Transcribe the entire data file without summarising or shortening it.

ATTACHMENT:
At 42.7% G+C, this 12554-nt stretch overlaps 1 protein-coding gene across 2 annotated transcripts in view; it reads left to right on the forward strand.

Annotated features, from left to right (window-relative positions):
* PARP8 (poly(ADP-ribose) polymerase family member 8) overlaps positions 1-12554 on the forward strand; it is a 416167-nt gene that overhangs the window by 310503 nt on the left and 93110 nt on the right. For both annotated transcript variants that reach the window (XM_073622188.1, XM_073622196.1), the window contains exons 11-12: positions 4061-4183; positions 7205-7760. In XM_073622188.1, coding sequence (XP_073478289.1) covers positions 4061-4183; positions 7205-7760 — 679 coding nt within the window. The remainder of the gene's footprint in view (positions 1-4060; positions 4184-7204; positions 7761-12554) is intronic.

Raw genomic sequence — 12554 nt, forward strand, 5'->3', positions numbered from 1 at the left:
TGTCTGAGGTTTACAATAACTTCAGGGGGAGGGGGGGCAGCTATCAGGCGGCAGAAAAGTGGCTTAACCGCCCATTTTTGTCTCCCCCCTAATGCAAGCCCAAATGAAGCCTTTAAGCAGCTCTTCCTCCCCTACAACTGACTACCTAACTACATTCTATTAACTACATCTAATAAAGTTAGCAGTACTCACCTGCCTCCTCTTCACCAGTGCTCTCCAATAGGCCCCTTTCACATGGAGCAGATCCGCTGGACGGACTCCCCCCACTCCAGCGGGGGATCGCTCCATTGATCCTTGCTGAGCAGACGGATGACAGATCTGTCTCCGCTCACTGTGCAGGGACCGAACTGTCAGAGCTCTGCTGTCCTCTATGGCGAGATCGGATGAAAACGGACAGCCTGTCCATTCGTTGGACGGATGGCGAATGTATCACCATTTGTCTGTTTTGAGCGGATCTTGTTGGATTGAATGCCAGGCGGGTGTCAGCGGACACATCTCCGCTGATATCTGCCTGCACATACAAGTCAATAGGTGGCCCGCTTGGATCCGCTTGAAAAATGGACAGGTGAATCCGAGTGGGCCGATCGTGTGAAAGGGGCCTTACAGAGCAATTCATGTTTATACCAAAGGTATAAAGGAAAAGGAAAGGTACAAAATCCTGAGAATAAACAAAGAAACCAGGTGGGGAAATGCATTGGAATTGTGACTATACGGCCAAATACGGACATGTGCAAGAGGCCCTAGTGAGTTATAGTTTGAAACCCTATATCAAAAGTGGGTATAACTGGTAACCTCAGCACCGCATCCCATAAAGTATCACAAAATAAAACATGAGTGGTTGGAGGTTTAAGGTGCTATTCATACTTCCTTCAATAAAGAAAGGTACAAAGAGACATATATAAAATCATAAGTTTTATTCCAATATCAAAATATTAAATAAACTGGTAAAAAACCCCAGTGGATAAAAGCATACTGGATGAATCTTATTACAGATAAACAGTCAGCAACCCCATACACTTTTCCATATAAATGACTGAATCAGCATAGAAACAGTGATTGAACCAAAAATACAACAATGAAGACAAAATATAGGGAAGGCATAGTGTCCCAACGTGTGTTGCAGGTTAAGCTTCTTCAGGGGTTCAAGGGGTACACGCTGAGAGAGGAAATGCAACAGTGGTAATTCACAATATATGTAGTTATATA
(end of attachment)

At 42.7% G+C, this 12554-nt stretch overlaps 1 protein-coding gene across 2 annotated transcripts in view; it reads left to right on the forward strand.

Annotated features, from left to right (window-relative positions):
* PARP8 (poly(ADP-ribose) polymerase family member 8) overlaps positions 1-12554 on the forward strand; it is a 416167-nt gene that overhangs the window by 310503 nt on the left and 93110 nt on the right. For both annotated transcript variants that reach the window (XM_073622188.1, XM_073622196.1), the window contains exons 11-12: positions 4061-4183; positions 7205-7760. In XM_073622188.1, coding sequence (XP_073478289.1) covers positions 4061-4183; positions 7205-7760 — 679 coding nt within the window. The remainder of the gene's footprint in view (positions 1-4060; positions 4184-7204; positions 7761-12554) is intronic.

Raw genomic sequence — 12554 nt, forward strand, 5'->3', positions numbered from 1 at the left:
TGTCTGAGGTTTACAATAACTTCAGGGGGAGGGGGGGCAGCTATCAGGCGGCAGAAAAGTGGCTTAACCGCCCATTTTTGTCTCCCCCCTAATGCAAGCCCAAATGAAGCCTTTAAGCAGCTCTTCCTCCCCTACAACTGACTACCTAACTACATTCTATTAACTACATCTAATAAAGTTAGCAGTACTCACCTGCCTCCTCTTCACCAGTGCTCTCCAATAGGCCCCTTTCACATGGAGCAGATCCGCTGGACGGACTCCCCCCACTCCAGCGGGGGATCGCTCCATTGATCCTTGCTGAGCAGACGGATGACAGATCTGTCTCCGCTCACTGTGCAGGGACCGAACTGTCAGAGCTCTGCTGTCCTCTATGGCGAGATCGGATGAAAACGGACAGCCTGTCCATTCGTTGGACGGATGGCGAATGTATCACCATTTGTCTGTTTTGAGCGGATCTTGTTGGATTGAATGCCAGGCGGGTGTCAGCGGACACATCTCCGCTGATATCTGCCTGCACATACAAGTCAATAGGTGGCCCGCTTGGATCCGCTTGAAAAATGGACAGGTGAATCCGAGTGGGCCGATCGTGTGAAAGGGGCCTTACAGAGCAATTCATGTTTATACCAAAGGTATAAAGGAAAAGGAAAGGTACAAAATCCTGAGAATAAACAAAGAAACCAGGTGGGGAAATGCATTGGAATTGTGACTATACGGCCAAATACGGACATGTGCAAGAGGCCCTAGTGAGTTATAGTTTGAAACCCTATATCAAAAGTGGGTATAACTGGTAACCTCAGCACCGCATCCCATAAAGTATCACAAAATAAAACATGAGTGGTTGGAGGTTTAAGGTGCTATTCATACTTCCTTCAATAAAGAAAGGTACAAAGAGACATATATAAAATCATAAGTTTTATTCCAATATCAAAATATTAAATAAACTGGTAAAAAACCCCAGTGGATAAAAGCATACTGGATGAATCTTATTACAGATAAACAGTCAGCAACCCCATACACTTTTCCATATAAATGACTGAATCAGCATAGAAACAGTGATTGAACCAAAAATACAACAATGAAGACAAAATATAGGGAAGGCATAGTGTCCCAACGTGTGTTGCAGGTTAAGCTTCTTCAGGGGTTCAAGGGGTACACGCTGAGAGAGGAAATGCAACAGTGGTAATTCACAATATATGTAGTTATATA